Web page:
Hiring the right people can be difficult. You must sort through resumes, vet candidates, manage interview processes and then make an offer that persuades your top pick to say yes to the desk (or workstation, vehicle, counter or other workspace).

All of this is made almost impossible if your job posting and description aren't drawing applications. Without quality resumes, you can't get started with the rest of the process. Here are eight common reasons you're not receiving job applications in response to your postings.

1. your job description is boring

You don't need to be a comedian or turn job postings into page-turning thrillers, but you do need to hook applicants with easy-to-read, interesting information about the job and why they'd want to work for your company.  Here are some dos and don'ts to consider if you want to write job descriptions that boost applicant rates:

  • Do include information to help candidates self-select appropriately, including the skills and experience that are required for the job. Write these in a friendly and concise way and avoid sounding overly demanding or impossible to please.
  • Don't use long lists of cliched words. If you're using a ton of buzzwords, your postings look like everyone else's. That's not interesting.
  • Do share about perks, benefits and work culture to help job seekers understand what it's like to work for you.
  • Don't make it excruciatingly long. Job seekers are busy too, and if they can't quickly scan your posting to get an idea of whether they might be interested, they may skip it altogether.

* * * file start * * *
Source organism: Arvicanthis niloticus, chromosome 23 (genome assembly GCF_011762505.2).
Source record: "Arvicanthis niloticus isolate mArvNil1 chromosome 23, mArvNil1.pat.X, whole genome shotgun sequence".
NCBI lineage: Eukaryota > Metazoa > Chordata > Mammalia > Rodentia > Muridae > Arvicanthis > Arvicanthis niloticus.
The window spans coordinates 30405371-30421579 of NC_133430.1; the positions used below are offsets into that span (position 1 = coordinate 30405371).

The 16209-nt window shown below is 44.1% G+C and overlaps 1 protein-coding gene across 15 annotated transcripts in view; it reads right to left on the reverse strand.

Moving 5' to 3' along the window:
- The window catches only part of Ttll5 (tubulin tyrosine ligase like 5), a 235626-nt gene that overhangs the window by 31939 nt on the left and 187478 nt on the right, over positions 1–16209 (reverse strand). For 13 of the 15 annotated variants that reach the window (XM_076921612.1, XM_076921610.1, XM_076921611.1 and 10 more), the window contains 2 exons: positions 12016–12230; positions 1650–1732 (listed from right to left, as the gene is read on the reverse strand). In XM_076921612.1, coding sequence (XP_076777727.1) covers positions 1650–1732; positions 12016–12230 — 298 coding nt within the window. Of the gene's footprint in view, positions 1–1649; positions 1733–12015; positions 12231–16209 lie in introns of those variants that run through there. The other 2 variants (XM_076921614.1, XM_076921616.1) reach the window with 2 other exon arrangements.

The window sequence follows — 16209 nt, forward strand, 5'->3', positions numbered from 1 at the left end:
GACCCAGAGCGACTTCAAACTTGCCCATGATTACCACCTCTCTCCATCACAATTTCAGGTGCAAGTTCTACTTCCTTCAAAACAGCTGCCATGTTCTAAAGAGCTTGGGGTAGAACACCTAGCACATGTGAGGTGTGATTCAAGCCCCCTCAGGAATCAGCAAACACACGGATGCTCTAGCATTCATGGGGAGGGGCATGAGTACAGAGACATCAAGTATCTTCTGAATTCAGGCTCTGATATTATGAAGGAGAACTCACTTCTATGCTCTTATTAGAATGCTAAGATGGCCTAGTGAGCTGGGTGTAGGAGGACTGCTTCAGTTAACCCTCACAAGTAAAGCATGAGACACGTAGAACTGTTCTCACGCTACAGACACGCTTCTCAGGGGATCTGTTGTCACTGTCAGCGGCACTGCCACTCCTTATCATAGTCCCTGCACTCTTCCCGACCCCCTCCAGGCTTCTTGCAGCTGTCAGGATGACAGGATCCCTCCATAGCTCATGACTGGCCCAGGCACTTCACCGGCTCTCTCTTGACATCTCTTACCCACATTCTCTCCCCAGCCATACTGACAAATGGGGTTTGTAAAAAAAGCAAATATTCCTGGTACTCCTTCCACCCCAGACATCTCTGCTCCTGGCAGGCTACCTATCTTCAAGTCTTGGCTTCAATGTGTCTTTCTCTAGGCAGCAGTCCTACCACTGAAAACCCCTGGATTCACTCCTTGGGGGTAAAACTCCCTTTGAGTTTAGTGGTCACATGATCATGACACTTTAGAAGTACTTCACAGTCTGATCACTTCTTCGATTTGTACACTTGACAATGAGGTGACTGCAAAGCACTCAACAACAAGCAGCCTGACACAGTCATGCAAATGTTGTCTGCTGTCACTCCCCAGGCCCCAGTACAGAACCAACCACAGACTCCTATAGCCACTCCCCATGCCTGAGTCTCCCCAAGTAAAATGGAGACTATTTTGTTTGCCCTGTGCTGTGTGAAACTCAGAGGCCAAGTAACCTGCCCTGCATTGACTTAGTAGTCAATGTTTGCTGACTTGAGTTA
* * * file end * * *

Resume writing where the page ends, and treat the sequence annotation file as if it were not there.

• Do write inclusive job descriptions to widen the net you're casting for applicants.

2. your employer brand reputation is poor

Strong candidates often know they bring value to the employer they choose, and they're looking for a business that offers them value too. That means they'll research your brand before they apply or decide to accept an offer. Some things people might look into before responding to a job application include:

  • Your brand mission, vision and values. Many people want to know that the company they're working for has values that align with their own.
  • Whether you treat employees well. Bad reviews from previous employees or published HR controversies can make people more wary when considering a job with you.
  • Your position in the market. Some people want to work for a company they can proudly tell others about. If your brand reputation leaves something to be desired, they might balk at accepting a job with you or even applying. 

3. you didn't include the right keywords

SEO (that's search engine optimization) is as important for job postings as it is for website copy. Whether people are searching in Google or on a specific job board site, the right keywords in your job posting help them find it.

Consider what phrases qualified applicants might use when searching for open positions and include those words in your job description. 

4. you posted it in the wrong place

Posting a job is a form of marketing. When you're marketing your business products or services, you usually do the research to find out where your audience is so you can advertise and post there. You have to do the same with a job posting.